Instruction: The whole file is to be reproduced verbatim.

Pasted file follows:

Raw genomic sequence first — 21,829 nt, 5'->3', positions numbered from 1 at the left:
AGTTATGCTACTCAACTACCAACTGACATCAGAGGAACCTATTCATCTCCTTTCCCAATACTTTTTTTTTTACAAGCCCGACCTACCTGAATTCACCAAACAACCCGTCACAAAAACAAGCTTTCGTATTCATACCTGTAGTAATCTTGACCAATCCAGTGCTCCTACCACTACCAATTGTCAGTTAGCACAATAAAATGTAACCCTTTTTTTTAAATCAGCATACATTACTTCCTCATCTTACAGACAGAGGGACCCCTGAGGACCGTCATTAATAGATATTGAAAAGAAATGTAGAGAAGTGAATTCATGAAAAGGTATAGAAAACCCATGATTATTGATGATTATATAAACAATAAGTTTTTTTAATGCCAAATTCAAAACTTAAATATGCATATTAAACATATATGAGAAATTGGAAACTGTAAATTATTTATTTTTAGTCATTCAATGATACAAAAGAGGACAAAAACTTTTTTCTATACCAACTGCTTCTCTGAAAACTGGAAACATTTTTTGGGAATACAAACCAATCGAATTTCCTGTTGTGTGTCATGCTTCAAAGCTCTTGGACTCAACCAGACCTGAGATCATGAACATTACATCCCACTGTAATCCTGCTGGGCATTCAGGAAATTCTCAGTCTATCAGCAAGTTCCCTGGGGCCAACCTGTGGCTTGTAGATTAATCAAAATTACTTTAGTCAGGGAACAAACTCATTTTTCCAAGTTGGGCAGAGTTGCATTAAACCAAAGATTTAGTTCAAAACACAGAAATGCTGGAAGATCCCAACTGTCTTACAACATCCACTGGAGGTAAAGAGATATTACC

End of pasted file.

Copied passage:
Raw genomic sequence first — 21,829 nt, 5'->3', positions numbered from 1 at the left:
AGTTATGCTACTCAACTACCAACTGACATCAGAGGAACCTATTCATCTCCTTTCCCAATACTTTTTTTTTTACAAGCCCGACCTACCTGAATTCACCAAACAACCCGTCACAAAAACAAGCTTTCGTATTCATACCTGTAGTAATCTTGACCAATCCAGTGCTCCTACCACTACCAATTGTCAGTTAGCACAATAAAATGTAACCCTTTTTTTTAAATCAGCATACATTACTTCCTCATCTTACAGACAGAGGGACCCCTGAGGACCGTCATTAATAGATATTGAAAAGAAATGTAGAGAAGTGAATTCATGAAAAGGTATAGAAAACCCATGATTATTGATGATTATATAAACAATAAGTTTTTTTAATGCCAAATTCAAAACTTAAATATGCATATTAAACATATATGAGAAATTGGAAACTGTAAATTATTTATTTTTAGTCATTCAATGATACAAAAGAGGACAAAAACTTTTTTCTATACCAACTGCTTCTCTGAAAACTGGAAACATTTTTTGGGAATACAAACCAATCGAATTTCCTGTTGTGTGTCATGCTTCAAAGCTCTTGGACTCAACCAGACCTGAGATCATGAACATTACATCCCACTGTAATCCTGCTGGGCATTCAGGAAATTCTCAGTCTATCAGCAAGTTCCCTGGGGCCAACCTGTGGCTTGTAGATTAATCAAAATTACTTTAGTCAGGGAACAAACTCATTTTTCCAAGTTGGGCAGAGTTGCATTAAACCAAAGATTTAGTTCAAAACACAGAAATGCTGGAAGATCCCAACTGTCTTACAACATCCACTGGAGGTAAAGAGATATTACC